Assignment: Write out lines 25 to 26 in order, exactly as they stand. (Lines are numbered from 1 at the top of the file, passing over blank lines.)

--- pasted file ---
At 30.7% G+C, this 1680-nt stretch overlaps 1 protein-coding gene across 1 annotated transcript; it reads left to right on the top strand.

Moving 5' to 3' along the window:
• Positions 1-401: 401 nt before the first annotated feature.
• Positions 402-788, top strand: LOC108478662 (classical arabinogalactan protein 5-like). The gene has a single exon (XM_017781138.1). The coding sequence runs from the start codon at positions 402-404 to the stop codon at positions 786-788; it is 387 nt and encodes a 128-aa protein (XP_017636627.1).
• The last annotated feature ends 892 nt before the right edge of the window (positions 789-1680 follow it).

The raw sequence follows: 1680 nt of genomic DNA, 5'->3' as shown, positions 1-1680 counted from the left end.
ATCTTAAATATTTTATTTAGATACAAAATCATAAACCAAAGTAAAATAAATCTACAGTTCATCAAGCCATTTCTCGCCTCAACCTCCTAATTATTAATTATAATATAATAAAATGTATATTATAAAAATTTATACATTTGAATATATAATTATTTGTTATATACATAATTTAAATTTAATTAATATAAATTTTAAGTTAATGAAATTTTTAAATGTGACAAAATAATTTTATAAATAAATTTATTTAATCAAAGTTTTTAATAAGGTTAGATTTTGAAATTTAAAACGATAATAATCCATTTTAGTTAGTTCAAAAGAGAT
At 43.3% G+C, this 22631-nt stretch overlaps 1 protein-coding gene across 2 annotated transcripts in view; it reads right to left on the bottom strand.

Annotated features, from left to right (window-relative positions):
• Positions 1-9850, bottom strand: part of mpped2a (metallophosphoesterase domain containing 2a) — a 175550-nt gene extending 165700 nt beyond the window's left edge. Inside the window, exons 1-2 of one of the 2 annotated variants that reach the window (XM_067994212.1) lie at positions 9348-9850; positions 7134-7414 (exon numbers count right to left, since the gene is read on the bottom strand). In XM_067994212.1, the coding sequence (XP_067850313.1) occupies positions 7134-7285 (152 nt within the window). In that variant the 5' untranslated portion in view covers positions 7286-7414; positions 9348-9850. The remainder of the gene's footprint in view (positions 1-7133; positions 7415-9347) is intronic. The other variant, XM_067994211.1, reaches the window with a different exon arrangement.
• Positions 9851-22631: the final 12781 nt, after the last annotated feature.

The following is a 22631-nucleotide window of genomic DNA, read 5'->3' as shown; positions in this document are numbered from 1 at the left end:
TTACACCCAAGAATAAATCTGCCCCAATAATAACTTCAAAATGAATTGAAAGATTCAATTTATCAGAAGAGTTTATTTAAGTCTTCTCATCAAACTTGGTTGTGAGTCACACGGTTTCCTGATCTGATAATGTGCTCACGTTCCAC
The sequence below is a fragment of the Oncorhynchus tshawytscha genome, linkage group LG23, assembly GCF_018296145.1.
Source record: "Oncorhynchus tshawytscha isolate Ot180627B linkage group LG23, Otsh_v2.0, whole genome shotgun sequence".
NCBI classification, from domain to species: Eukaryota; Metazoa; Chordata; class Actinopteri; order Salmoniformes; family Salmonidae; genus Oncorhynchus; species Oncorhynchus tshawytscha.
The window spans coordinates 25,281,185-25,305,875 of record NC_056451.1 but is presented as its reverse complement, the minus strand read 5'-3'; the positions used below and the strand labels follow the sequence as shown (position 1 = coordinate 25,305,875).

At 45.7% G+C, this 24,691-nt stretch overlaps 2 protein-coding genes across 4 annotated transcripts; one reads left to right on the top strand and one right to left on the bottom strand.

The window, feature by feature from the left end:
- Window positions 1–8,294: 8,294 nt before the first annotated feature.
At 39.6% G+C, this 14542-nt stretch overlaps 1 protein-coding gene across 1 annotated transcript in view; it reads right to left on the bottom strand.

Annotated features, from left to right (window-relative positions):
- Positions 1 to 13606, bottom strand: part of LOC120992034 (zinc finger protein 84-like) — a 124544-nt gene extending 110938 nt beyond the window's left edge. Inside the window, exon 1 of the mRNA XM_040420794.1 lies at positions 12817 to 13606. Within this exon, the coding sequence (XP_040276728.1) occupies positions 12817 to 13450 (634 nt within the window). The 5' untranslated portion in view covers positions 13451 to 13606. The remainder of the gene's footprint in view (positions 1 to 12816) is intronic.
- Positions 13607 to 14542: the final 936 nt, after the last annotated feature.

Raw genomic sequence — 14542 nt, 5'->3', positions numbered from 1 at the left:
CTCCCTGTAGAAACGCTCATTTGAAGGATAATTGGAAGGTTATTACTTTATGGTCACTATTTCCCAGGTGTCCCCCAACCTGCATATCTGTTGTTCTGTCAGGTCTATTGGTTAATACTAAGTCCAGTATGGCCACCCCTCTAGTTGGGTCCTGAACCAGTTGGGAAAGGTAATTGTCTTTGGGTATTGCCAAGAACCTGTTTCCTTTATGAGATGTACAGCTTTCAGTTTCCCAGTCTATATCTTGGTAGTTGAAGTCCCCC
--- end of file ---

Raw genomic sequence — 14542 nt, 5'->3', positions numbered from 1 at the left:
CTCCCTGTAGAAACGCTCATTTGAAGGATAATTGGAAGGTTATTACTTTATGGTCACTATTTCCCAGGTGTCCCCCAACCTGCATATCTGTTGTTCTGTCAGGTCTATTGGTTAATACTAAGTCCAGTATGGCCACCCCTCTAGTTGGGTCCTGAACCAGTTGGGAAAGGTAATTGTCTTTGGGTATTGCCAAGAACCTGTTTCCTTTATGAGATGTACAGCTTTCAGTTTCCCAGTCTATATCTTGGTAGTTGAAGTCCCCC